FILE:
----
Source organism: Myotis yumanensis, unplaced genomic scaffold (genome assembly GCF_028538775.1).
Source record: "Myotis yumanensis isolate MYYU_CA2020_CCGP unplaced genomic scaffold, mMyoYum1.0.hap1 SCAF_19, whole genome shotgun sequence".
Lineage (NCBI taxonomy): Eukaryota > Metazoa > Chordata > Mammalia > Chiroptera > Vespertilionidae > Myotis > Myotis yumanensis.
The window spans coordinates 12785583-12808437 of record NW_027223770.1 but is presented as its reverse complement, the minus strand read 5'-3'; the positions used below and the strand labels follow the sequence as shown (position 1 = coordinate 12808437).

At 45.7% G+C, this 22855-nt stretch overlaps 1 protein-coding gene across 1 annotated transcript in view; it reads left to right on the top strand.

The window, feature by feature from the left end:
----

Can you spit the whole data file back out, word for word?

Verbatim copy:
Source organism: Myotis yumanensis, unplaced genomic scaffold (genome assembly GCF_028538775.1).
Source record: "Myotis yumanensis isolate MYYU_CA2020_CCGP unplaced genomic scaffold, mMyoYum1.0.hap1 SCAF_19, whole genome shotgun sequence".
Lineage (NCBI taxonomy): Eukaryota > Metazoa > Chordata > Mammalia > Chiroptera > Vespertilionidae > Myotis > Myotis yumanensis.
The window spans coordinates 12785583-12808437 of record NW_027223770.1 but is presented as its reverse complement, the minus strand read 5'-3'; the positions used below and the strand labels follow the sequence as shown (position 1 = coordinate 12808437).

At 45.7% G+C, this 22855-nt stretch overlaps 1 protein-coding gene across 1 annotated transcript in view; it reads left to right on the top strand.

The window, feature by feature from the left end: